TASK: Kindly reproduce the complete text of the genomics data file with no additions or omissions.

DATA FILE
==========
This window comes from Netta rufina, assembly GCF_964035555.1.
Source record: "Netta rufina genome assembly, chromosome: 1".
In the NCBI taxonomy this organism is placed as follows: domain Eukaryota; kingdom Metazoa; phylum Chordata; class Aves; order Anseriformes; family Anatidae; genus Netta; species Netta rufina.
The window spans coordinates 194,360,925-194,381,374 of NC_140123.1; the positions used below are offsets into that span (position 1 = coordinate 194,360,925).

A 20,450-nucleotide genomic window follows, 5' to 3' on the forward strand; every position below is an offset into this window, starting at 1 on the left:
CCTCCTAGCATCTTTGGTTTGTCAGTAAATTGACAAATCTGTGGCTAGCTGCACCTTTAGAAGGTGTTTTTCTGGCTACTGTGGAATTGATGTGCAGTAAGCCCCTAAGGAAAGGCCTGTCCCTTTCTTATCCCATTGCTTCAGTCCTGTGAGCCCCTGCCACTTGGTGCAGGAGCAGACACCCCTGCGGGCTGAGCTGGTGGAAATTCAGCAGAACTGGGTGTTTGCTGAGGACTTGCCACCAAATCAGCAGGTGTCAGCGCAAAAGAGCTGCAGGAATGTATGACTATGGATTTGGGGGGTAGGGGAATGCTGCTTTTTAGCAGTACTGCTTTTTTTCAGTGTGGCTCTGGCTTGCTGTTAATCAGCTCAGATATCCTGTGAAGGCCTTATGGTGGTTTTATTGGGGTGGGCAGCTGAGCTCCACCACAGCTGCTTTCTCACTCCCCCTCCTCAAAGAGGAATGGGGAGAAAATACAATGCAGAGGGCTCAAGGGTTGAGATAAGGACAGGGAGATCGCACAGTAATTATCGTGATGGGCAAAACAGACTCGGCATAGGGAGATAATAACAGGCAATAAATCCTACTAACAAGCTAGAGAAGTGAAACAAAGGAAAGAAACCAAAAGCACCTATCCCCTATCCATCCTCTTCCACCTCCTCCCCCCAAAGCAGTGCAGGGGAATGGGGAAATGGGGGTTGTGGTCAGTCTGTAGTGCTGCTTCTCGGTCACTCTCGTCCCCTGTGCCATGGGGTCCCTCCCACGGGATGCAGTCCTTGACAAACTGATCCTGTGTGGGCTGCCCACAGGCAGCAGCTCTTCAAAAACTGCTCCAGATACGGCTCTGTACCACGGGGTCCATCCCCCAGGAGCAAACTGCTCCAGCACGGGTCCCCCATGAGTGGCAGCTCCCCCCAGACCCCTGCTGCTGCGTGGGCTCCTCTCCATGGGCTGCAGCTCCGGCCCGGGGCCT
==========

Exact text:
This window comes from Netta rufina, assembly GCF_964035555.1.
Source record: "Netta rufina genome assembly, chromosome: 1".
In the NCBI taxonomy this organism is placed as follows: domain Eukaryota; kingdom Metazoa; phylum Chordata; class Aves; order Anseriformes; family Anatidae; genus Netta; species Netta rufina.
The window spans coordinates 194,360,925-194,381,374 of NC_140123.1; the positions used below are offsets into that span (position 1 = coordinate 194,360,925).

A 20,450-nucleotide genomic window follows, 5' to 3' on the forward strand; every position below is an offset into this window, starting at 1 on the left:
CCTCCTAGCATCTTTGGTTTGTCAGTAAATTGACAAATCTGTGGCTAGCTGCACCTTTAGAAGGTGTTTTTCTGGCTACTGTGGAATTGATGTGCAGTAAGCCCCTAAGGAAAGGCCTGTCCCTTTCTTATCCCATTGCTTCAGTCCTGTGAGCCCCTGCCACTTGGTGCAGGAGCAGACACCCCTGCGGGCTGAGCTGGTGGAAATTCAGCAGAACTGGGTGTTTGCTGAGGACTTGCCACCAAATCAGCAGGTGTCAGCGCAAAAGAGCTGCAGGAATGTATGACTATGGATTTGGGGGGTAGGGGAATGCTGCTTTTTAGCAGTACTGCTTTTTTTCAGTGTGGCTCTGGCTTGCTGTTAATCAGCTCAGATATCCTGTGAAGGCCTTATGGTGGTTTTATTGGGGTGGGCAGCTGAGCTCCACCACAGCTGCTTTCTCACTCCCCCTCCTCAAAGAGGAATGGGGAGAAAATACAATGCAGAGGGCTCAAGGGTTGAGATAAGGACAGGGAGATCGCACAGTAATTATCGTGATGGGCAAAACAGACTCGGCATAGGGAGATAATAACAGGCAATAAATCCTACTAACAAGCTAGAGAAGTGAAACAAAGGAAAGAAACCAAAAGCACCTATCCCCTATCCATCCTCTTCCACCTCCTCCCCCCAAAGCAGTGCAGGGGAATGGGGAAATGGGGGTTGTGGTCAGTCTGTAGTGCTGCTTCTCGGTCACTCTCGTCCCCTGTGCCATGGGGTCCCTCCCACGGGATGCAGTCCTTGACAAACTGATCCTGTGTGGGCTGCCCACAGGCAGCAGCTCTTCAAAAACTGCTCCAGATACGGCTCTGTACCACGGGGTCCATCCCCCAGGAGCAAACTGCTCCAGCACGGGTCCCCCATGAGTGGCAGCTCCCCCCAGACCCCTGCTGCTGCGTGGGCTCCTCTCCATGGGCTGCAGCTCCGGCCCGGGGCCT